Some residents who live in the charming homes that surround Little Fresh Pond in North Sea are up in arms about the possibility of a day camp coming to intrude on their little community. Little Fresh Pond is a little secret, a little piece of quiet paradise.
Because of this controversy, I drove up there the other day to look around. Those complaining about the possibility of a day camp there in the summertime say the pond—Little Little Fresh Pond is such a delicate little name—would not survive the arrival of a children’s day camp. It would immediately suffer disastrous pollution. I suspected the pond must be very small. The camp might bring as many as 400 kids to its shores. All that activity, all that splashing and everything would throw the pond into spasms of pollution ruining everything.
What I found was a grand lake, several hundred acres in size. I took a picture of it, which is in this article. No one seemed to be using it on the day I was there. But on the shores, by the houses, you could see docks and various sailboats that perhaps on weekends were put out on it for sailing and swimming and fishing without making much of a crowd.
I also found signs on telephone poles reading SAVE LITTLE FRESH POND. It seemed to me obvious that the people living here, many of their homes right on the banks of the pond, felt that it was okay they were here, but that was about it. They wanted their peace and quiet. And they didn’t want a bunch of noisy kids ruining everything. What I found, however, was a pond certainly big enough to encompass the children of a summer day camp along with the others who use it. Later, I found out, the day camp doesn’t even intend to use the pond.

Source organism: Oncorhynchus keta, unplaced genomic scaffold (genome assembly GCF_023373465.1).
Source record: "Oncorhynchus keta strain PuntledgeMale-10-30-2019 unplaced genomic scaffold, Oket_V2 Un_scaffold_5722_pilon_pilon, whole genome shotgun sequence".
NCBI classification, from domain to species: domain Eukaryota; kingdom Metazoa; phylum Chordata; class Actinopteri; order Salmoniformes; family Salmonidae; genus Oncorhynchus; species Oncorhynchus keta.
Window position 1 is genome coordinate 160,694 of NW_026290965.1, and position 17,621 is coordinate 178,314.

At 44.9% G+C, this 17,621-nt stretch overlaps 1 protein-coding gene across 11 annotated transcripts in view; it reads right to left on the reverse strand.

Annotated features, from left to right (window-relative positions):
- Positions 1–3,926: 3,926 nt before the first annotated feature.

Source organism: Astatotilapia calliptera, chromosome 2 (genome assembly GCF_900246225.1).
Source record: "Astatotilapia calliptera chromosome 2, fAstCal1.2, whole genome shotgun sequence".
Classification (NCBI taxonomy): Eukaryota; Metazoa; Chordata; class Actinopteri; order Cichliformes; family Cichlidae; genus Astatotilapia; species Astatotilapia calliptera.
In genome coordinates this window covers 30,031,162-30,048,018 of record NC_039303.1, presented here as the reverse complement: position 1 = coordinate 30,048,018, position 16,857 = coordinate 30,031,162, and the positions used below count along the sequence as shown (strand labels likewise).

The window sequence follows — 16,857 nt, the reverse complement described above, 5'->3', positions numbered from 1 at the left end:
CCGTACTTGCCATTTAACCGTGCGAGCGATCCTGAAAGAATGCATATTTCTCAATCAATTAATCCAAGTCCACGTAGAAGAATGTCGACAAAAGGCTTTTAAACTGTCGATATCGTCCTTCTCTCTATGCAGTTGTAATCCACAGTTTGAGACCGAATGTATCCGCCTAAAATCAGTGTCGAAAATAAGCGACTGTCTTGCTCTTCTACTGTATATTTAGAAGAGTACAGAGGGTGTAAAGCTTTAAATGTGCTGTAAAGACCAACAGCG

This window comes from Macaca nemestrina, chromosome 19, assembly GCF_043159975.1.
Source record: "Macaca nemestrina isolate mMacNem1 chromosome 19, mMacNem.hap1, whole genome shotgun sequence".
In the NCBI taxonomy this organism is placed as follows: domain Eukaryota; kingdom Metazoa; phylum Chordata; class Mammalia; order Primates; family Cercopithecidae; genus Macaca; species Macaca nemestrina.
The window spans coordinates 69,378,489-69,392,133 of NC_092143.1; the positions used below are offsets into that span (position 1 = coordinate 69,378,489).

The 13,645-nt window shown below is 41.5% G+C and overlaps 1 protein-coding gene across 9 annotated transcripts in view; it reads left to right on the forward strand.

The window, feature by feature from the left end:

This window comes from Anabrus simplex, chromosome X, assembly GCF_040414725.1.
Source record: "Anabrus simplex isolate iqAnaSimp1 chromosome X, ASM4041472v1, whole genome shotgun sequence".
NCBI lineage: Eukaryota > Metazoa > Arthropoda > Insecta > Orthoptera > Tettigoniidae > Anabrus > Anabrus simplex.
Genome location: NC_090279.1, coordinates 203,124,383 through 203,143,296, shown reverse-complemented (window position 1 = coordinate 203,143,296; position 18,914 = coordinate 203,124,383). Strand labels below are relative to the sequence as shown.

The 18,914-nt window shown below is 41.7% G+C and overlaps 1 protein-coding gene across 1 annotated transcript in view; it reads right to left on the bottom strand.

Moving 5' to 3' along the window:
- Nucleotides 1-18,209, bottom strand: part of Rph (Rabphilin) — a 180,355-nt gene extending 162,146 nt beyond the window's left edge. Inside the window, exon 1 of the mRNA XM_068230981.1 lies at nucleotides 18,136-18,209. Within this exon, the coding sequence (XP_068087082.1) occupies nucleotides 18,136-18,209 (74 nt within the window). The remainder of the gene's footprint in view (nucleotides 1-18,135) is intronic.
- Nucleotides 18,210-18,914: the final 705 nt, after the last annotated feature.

The truth is that we need recreational facilities here and there in this community if we are to avoid making this place just a sleepy suburban community of houses. And the fact is that for many years, on a 17.3-acre parcel that has 150 feet of beach on the pond, there was such a camp. It was called New Horizon Camp, a sleepover camp, and during the half century it was there it provided a great service to the families in this community. Nobody at the pond complained about Mr. Kronemeyer’s camp during those years. Those living around the pond were not so many as they are today—oh, look, what a beautiful peaceful spot, we should build here—and they did not mind the camp at all.